Elissa Newport, Professor, Georgetown University

Sep 24, 2021, 12:00 pm1:30 pm
via Zoom: (See Link Below)


Event Description

Developmental plasticity and language reorganization after pediatric stroke


It is well known that the adult human brain is highly lateralized for language, with the left hemisphere primarily responsible for sentence production and comprehension and the right hemisphere primarily responsible for suprasegmental aspects of language such as the expression of emotion and intonation. It has also long been hypothesized that there is a high degree of plasticity for language in early life, allowing young children to acquire language successfully by using other cortical regions for linguistic functions when the normal left hemisphere language areas are damaged. Are both of these claims true? If so, how do they fit together, and what are the principles and constraints on developmental plasticity and long-term functional organization? Which areas of the brain are capable of controlling language functions, and how well do they do this? If language is ‘reorganized’ to atypical regions, what happens to other cortical and cognitive functions?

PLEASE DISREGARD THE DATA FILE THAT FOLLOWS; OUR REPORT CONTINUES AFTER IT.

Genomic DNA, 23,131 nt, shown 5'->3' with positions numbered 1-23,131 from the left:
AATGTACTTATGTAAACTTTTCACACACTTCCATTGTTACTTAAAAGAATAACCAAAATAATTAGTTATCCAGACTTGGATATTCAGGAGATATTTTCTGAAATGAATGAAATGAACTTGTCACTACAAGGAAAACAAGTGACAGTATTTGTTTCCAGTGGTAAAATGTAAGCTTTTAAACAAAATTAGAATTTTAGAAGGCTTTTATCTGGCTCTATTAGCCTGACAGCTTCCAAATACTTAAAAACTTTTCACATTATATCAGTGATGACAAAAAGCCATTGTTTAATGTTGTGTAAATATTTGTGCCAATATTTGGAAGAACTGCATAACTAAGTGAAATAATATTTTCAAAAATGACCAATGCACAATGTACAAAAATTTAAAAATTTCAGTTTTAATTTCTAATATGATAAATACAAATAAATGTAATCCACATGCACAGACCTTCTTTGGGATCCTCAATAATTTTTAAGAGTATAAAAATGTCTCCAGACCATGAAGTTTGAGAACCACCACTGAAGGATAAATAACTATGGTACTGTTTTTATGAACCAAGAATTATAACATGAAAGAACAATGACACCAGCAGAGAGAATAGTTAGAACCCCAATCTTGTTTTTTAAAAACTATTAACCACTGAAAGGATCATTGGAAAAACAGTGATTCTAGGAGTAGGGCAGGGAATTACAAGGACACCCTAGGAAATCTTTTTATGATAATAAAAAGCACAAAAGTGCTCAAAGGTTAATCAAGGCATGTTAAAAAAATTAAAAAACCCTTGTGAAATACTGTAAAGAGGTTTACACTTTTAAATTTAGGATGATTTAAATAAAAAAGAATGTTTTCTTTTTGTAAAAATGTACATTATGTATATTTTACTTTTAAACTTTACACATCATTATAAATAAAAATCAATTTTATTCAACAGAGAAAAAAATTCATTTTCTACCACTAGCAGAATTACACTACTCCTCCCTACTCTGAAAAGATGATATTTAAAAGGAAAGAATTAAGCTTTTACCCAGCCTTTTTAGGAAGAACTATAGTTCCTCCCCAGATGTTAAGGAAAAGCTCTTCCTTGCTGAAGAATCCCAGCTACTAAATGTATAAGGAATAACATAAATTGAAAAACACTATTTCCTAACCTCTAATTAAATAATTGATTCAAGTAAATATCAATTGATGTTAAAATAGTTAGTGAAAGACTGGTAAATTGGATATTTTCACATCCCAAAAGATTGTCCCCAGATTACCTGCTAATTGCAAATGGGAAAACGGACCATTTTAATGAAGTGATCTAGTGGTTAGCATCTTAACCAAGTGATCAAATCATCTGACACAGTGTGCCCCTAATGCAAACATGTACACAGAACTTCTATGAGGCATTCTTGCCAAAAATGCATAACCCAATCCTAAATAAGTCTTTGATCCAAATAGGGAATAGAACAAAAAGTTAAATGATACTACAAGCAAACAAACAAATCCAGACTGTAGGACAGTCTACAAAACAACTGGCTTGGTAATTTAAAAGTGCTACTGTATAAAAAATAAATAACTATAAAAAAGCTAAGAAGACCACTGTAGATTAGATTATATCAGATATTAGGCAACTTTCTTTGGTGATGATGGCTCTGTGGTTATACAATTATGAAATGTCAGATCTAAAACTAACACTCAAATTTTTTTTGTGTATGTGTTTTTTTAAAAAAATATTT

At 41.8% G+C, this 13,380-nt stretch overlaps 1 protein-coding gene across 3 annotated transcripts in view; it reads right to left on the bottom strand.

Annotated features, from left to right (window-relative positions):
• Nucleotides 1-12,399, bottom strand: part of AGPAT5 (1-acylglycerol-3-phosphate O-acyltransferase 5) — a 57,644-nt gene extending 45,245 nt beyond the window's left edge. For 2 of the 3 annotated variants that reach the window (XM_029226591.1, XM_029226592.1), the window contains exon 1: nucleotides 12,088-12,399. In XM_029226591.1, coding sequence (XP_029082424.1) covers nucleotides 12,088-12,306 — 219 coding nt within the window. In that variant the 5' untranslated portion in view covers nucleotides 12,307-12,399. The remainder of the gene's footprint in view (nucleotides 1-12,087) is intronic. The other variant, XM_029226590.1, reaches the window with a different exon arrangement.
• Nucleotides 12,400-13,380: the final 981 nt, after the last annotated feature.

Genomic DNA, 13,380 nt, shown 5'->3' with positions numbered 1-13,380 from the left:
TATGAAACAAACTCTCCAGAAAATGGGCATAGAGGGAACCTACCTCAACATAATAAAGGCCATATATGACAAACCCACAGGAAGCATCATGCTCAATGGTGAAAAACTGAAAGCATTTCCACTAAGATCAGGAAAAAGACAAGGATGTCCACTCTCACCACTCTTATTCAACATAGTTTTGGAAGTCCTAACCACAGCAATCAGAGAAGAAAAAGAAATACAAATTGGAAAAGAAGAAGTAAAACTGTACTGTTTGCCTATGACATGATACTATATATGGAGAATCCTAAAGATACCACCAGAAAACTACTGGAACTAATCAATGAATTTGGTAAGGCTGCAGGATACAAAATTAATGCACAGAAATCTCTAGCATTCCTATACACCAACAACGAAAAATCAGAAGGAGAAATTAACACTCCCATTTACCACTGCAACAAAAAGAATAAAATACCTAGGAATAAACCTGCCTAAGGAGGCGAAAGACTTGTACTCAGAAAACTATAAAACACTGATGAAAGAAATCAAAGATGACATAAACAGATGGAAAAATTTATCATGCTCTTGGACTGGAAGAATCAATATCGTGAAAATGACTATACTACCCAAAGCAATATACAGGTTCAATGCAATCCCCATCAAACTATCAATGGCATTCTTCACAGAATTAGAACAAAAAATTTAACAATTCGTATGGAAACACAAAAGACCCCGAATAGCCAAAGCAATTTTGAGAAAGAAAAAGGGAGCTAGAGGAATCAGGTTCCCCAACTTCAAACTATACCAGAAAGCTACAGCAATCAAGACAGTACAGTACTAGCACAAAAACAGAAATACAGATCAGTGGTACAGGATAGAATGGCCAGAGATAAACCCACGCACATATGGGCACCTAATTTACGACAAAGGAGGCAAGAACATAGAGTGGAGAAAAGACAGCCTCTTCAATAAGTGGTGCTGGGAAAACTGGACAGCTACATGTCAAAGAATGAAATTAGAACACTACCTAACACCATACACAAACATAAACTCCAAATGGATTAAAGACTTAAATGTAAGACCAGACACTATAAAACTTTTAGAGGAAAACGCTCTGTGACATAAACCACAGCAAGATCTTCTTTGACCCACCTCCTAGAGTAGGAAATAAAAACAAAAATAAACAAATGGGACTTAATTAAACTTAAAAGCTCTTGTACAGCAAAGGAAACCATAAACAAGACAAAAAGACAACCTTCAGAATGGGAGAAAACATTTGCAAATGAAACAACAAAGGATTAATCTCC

We address these questions by focusing on long-term outcomes in a well-defined population of children with a single major injury at birth (perinatal arterial ischemic stroke to the middle cerebral artery). We study older children and young adults who have had a perinatal stroke to the left hemisphere brain areas ordinarily subserving language, or to the homologous right hemisphere areas ordinarily subserving the processing of emotion and spatial cognition. We are using a battery of behavioral tasks and fMRI to examine their processing and neural activation for language materials (sentence comprehension, emotional prosody) and for visual-spatial materials (line bisection, block configuration). We are also testing their healthy same-aged siblings and, in order to understand the early developmental status of these functions in the brain, a separate group of healthy children from ages 5 to 10. We believe that our results provide insights into both the striking lateralization of language functions in healthy adults and also the remarkable ability of the young brain to reorganize these functions in specific and highly constrained ways. 



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